The greatest distinction between big mountain contests, in contrasts with other skiing disciplines, is the diversity of each venue. While, generally, a halfpipe in France is the same as a halfpipe in New Zealand and a slalom in Aspen is the quite similar to a slalom Flachau, the only similarities in big mountain venues are the start gate and finish gate- what's between varies greatly from location to location, and even season to season.
That said, the Tet D’arp, the venue here in Courmayeur, Italy, is a stark contrast to the Revelstoke venue last week. Begining in the alpine, the top part of the venue is mix of heavily peppered steeps and couloirs. Sharks are prevalent, and the deeply faceted snow around the rocks will likely favor earlier riders, with the snow breaking down by the end of the field. From the steeps, the alpine terrain gives way to several lightly treed features toward the finish line. While not as significant as the upper portion of the venue, these lower features provide some options to make up points that riders may have not gained higher in the venue.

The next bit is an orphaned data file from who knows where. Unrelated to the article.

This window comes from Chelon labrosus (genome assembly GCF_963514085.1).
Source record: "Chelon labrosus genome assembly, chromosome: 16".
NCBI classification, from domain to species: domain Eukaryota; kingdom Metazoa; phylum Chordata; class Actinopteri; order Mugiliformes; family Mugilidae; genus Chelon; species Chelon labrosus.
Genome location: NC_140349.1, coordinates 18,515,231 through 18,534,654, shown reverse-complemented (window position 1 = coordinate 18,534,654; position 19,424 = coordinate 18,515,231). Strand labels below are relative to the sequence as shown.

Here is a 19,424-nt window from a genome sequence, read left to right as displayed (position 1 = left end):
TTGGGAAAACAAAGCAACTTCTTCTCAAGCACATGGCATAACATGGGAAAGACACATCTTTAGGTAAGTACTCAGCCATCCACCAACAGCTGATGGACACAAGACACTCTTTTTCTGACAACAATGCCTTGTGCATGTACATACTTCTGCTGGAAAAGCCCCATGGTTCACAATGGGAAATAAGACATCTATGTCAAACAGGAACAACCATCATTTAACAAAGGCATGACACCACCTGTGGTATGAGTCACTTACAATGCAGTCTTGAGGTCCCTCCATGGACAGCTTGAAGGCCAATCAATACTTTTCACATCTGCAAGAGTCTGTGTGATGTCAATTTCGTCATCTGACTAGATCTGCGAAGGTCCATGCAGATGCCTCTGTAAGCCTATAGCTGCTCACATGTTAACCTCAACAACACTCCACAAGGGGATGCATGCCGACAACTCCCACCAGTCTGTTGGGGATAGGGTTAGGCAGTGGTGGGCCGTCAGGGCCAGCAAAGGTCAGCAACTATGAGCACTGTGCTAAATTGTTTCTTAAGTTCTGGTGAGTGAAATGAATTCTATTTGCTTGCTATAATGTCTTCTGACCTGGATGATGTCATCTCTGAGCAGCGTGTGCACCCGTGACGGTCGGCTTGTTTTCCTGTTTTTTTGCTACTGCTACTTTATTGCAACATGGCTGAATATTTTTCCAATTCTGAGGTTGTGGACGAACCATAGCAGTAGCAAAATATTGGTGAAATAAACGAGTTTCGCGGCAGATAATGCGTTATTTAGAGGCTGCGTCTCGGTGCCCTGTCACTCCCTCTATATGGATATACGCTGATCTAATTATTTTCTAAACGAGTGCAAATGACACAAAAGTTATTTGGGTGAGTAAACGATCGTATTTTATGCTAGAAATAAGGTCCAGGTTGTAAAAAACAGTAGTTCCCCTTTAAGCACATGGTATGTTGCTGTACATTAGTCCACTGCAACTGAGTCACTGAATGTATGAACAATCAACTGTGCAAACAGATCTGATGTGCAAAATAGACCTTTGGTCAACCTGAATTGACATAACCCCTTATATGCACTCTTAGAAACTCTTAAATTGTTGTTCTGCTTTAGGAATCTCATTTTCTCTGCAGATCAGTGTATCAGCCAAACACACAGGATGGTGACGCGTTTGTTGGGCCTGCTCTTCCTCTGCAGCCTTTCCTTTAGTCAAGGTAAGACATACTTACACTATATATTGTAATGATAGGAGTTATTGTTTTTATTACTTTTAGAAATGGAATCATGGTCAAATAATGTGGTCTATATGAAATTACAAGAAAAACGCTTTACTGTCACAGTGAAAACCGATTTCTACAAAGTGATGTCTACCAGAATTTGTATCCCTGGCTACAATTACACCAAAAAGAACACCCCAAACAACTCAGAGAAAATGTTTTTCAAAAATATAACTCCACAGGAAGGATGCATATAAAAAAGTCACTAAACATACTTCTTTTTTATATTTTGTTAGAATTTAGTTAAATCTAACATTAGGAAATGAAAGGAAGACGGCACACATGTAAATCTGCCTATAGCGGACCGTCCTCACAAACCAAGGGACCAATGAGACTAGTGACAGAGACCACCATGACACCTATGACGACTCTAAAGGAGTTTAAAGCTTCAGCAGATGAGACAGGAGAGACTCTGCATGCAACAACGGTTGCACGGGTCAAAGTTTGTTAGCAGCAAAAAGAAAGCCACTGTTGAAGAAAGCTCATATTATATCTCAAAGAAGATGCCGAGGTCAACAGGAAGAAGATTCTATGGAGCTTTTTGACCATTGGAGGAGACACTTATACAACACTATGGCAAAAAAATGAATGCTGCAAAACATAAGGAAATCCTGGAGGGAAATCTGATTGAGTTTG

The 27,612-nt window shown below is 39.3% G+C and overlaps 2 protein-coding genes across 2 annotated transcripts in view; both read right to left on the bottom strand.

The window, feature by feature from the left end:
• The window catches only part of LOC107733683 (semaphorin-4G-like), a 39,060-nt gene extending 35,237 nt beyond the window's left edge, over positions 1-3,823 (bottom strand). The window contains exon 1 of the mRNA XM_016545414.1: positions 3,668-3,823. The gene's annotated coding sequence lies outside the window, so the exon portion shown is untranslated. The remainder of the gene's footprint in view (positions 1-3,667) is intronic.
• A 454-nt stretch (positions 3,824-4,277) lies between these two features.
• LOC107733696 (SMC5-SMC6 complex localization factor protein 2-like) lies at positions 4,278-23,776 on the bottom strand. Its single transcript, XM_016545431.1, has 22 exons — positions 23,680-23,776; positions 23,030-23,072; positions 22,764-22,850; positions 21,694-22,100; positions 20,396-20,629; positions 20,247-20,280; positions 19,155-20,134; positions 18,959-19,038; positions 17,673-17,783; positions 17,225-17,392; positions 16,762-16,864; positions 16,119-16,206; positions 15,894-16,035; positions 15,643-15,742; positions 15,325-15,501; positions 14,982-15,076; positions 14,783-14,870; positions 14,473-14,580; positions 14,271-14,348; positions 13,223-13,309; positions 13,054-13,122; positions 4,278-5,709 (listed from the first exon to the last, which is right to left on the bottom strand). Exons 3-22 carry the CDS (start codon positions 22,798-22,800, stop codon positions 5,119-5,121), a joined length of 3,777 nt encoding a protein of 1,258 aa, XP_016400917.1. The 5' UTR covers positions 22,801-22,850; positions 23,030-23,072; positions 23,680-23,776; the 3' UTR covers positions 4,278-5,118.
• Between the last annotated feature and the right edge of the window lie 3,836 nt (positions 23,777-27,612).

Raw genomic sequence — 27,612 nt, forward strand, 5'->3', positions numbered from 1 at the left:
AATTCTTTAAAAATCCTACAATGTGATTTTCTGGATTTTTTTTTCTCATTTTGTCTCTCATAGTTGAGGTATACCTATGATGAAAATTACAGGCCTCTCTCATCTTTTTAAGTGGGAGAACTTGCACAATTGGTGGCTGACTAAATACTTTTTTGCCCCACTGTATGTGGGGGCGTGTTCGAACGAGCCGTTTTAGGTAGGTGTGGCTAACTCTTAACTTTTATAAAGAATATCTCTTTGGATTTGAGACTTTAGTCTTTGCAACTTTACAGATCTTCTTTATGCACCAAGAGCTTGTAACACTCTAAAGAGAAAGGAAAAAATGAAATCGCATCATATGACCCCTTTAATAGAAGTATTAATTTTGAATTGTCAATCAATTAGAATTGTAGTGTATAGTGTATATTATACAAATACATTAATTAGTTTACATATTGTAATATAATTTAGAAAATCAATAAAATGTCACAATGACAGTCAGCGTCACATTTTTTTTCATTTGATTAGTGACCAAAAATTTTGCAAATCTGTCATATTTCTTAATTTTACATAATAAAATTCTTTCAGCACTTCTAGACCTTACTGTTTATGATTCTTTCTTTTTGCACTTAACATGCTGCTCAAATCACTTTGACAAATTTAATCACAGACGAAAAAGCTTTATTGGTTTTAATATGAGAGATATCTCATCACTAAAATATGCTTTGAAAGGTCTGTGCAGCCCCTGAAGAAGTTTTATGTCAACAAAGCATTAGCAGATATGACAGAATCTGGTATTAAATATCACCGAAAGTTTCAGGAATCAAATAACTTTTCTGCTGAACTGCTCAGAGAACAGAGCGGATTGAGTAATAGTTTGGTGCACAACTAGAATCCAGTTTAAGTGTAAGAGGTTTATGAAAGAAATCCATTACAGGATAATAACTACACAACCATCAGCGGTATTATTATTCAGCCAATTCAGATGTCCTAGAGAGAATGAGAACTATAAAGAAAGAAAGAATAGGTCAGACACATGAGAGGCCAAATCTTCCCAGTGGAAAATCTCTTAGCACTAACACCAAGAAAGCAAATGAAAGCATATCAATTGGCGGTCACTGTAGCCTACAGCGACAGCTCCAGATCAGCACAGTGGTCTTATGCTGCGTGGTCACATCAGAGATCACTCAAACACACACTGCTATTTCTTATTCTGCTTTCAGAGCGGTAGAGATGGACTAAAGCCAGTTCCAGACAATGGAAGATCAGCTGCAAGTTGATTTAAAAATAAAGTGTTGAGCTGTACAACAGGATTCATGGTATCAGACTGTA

Most significantly, unlike the Revelstoke terrain, the Courmayeur face has a number of prominent decks and lips, favoring more park-oriented riders. Look for far more tricks than in Canada, with guys like Markus Eder capitalizing. There's no ignoring the sharks on the upper portion of the venue and, outside of the main couloirs, it's a bit of a crapshoot. While it's always a bit nerve wracking knowing that day-enders are lurking just below the surface, the new snow that's currently forecast should hopefully limit the number of shark attacks on competition day. The lower portion of the venue will be a bit tricky as it wont make anybody's run, but it will undoubtedly ruin several people's days. Skipping it all together is not really an option either, so striking a balance between something aggressive, yet not too risky, will be key. All in all, look for significantly different skiing styles than at Revelstoke, with those that can throw in some tricks without getting hung up on rocks bringing home the bacon.